HOME -- Champion News16 Oct 2018

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  •  Six arrested in clampdown on rogue bikers

    Henry James

    A TOTAL of six arrests have been made by police in an operation to combat large groups of yobs riding scrambler and quad bikes and causing disruption on the roads around Skelmersdale and Ormskirk on Sunday, April 8.

    Neighbourhood police, motorway officers and the force helicopter were all involved in the operation which led to 13 scrambler bikes being seized.

    Five of the seized vehicles have now been confirmed as stolen.

    Police received reports from the public that the groups of bikes were travelling along both lanes of roads and being ridden the wrong way down dual carriageways.

    They were also informed that the riders were not wearing helmets and were also committing other driving offences.

    A spokesman for Skelmersdale Police said: “Skelmersdale Police received numerous reports from the public concerning large groups of scrambler and quad bikes causing disruption on the roads around Skelmersdale and Ormskirk.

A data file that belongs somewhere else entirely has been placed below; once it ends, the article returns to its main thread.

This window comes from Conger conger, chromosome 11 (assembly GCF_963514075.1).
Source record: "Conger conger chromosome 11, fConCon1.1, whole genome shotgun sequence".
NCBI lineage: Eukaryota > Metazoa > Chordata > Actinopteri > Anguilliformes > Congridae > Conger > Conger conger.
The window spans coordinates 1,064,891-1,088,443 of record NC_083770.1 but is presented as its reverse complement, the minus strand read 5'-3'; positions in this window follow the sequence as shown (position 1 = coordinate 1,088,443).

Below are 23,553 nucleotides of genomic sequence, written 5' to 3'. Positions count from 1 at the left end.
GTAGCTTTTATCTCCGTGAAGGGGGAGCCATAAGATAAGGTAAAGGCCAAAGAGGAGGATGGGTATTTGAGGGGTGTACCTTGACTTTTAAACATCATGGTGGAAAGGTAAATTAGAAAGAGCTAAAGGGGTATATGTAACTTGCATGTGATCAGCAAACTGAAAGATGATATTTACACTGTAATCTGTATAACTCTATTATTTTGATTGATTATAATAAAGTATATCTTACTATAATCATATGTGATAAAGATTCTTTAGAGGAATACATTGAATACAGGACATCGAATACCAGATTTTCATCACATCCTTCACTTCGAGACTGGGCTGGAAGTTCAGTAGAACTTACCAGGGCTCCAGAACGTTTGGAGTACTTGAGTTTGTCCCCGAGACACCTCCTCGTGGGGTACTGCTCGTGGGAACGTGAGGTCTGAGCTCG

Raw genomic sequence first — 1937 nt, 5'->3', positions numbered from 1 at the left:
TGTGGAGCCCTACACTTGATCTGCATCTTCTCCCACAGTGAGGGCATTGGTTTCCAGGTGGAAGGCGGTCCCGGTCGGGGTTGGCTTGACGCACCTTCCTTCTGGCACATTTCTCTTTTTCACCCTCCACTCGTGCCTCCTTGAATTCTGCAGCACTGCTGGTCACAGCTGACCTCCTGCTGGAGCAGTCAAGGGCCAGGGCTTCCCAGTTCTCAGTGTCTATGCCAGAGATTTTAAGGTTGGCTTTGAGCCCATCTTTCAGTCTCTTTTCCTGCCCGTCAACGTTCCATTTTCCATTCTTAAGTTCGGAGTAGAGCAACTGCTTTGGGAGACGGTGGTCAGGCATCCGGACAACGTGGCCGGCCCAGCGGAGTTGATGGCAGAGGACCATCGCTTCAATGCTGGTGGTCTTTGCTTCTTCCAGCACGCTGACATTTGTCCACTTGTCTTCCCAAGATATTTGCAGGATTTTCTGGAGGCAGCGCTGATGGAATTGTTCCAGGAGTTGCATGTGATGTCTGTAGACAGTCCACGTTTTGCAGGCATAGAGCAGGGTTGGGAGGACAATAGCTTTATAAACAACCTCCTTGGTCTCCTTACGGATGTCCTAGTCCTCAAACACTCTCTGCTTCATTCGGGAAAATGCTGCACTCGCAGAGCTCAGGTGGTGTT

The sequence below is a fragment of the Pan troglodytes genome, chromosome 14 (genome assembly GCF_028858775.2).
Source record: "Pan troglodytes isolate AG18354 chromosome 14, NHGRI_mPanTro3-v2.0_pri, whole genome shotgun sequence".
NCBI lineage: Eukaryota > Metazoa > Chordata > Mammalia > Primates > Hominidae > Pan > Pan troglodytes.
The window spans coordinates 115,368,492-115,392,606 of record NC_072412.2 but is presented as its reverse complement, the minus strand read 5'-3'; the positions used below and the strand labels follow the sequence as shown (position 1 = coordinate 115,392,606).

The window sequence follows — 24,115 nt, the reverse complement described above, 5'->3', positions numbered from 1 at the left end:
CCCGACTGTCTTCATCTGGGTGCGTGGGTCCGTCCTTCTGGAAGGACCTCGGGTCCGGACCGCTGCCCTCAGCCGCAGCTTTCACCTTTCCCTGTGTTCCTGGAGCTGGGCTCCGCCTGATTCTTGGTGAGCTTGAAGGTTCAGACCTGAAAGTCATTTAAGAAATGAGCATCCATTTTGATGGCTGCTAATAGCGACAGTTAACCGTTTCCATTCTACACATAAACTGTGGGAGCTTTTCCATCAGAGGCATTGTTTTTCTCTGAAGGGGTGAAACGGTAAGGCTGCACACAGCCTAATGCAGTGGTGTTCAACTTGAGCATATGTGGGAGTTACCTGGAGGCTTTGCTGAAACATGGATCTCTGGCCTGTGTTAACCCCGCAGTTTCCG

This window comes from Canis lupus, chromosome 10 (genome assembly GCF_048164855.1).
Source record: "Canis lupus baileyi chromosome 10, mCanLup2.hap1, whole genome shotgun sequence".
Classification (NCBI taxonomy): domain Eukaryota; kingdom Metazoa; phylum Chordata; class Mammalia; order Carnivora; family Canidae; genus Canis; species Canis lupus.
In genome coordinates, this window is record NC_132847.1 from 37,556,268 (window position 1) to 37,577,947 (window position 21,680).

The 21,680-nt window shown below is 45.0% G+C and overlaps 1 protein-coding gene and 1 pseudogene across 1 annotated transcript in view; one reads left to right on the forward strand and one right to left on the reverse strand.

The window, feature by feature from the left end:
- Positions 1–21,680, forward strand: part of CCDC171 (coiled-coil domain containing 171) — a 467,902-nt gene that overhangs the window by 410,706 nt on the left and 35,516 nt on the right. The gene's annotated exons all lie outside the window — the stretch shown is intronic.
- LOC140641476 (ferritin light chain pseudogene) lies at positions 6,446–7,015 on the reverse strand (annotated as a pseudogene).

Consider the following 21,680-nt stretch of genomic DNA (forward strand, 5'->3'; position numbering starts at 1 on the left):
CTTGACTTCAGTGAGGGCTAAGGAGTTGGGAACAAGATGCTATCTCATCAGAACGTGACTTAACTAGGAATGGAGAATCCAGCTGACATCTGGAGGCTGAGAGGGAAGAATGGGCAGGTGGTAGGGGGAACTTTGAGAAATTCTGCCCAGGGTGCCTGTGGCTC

“A number of police patrols were deployed to the area and due to the proactive work by immediate response, neighbourhood, motorway officers and the assistance of the force helicopter, a total of six persons have been arrested for handling stolen goods and theft, with 13 scrambler bikes seized and at this time five have been confirmed as stolen.


    “The bikes were taken from the Nottingham and Yorkshire areas.

    “The six people arrested have been interviewed and released under investigation while we fully examine the seized bikes and view CCTV.

    “Lancashire Police will continue to take action against these individuals. We want to thank the public for their calls and assistance in the matter.

    “If anyone has any dashcam or CCTV footage, they should email 253@lancashire.pnn.police.uk with your contact details so we can arrange collection.”

    Police have said that bikes, such as quad bikes, monkey bikes, scooters, small machines that have a petrol engine, mini motors and go-peds, which work on an electric motor, are not suitable to be used on roads or pavements.

    People caught riding an off-road bike in an anti-social way can face prosecution. They can also have their bike seized, be charged more than £100, be subject to an anti-social order, face a heavy fine and civil claim for injury to themselves or others.

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